A new report shows Michigan has made some progress in improving maternal and infant well-being.
The Michigan League for Human Services' Kids Count in Michigan project found a drop in the percentage of teen births over the past decade. Repeat births to teens and pre-term births have also decreased.
But it’s not all good news. Jane Zehnder-Merrell, Kids Count in Mchigan project director, says the state saw worsening trends over the decade in babies weighing less than 5.5 pounds, or low-birthweight babies.
"One of indicators that is of most concern is the 7 percent increase in low-birthweight, because that is what drives infant mortality particularly in the African American community."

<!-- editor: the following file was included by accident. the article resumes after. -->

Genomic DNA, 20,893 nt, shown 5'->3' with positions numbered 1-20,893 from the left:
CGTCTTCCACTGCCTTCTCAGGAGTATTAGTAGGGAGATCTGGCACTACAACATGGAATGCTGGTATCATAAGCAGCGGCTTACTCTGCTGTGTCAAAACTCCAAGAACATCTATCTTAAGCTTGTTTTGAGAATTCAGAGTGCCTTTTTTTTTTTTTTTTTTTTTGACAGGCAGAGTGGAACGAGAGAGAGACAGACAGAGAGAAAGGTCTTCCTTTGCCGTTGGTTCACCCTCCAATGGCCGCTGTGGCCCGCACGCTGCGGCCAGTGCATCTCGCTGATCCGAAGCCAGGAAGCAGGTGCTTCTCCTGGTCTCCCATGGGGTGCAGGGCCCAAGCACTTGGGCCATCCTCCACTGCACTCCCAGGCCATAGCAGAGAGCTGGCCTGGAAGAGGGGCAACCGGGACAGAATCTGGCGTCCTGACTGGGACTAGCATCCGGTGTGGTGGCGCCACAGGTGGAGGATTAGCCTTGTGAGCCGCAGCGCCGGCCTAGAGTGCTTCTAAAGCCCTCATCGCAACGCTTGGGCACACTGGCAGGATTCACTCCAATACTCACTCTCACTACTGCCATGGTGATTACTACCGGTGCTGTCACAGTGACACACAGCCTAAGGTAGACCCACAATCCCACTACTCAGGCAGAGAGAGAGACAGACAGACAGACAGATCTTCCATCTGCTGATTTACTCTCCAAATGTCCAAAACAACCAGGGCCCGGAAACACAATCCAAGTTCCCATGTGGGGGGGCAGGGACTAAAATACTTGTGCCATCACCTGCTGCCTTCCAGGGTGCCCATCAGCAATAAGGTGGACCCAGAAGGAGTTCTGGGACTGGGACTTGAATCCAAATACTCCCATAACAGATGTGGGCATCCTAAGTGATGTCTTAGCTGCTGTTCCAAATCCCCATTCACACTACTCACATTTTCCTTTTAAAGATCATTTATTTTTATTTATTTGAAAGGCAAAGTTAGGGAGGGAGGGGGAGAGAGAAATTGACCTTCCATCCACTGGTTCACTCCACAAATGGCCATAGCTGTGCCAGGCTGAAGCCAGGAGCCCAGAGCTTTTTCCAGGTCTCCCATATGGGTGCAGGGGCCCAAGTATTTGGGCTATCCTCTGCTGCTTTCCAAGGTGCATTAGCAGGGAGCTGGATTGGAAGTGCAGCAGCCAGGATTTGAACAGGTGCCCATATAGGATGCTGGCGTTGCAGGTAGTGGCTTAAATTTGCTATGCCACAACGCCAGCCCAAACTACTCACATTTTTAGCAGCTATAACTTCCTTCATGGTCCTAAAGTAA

African Americans babies had double the risk of being born too small, compared to white and Hispanic babies.
The report calls for more state investment in programs and policies to improve the well-being of mothers, and provide a stronger safety net for low-income families and their children.
Zehnder-Merrell says these data are not only indicators of how successful the next generation will be, but also "how successful our state will be."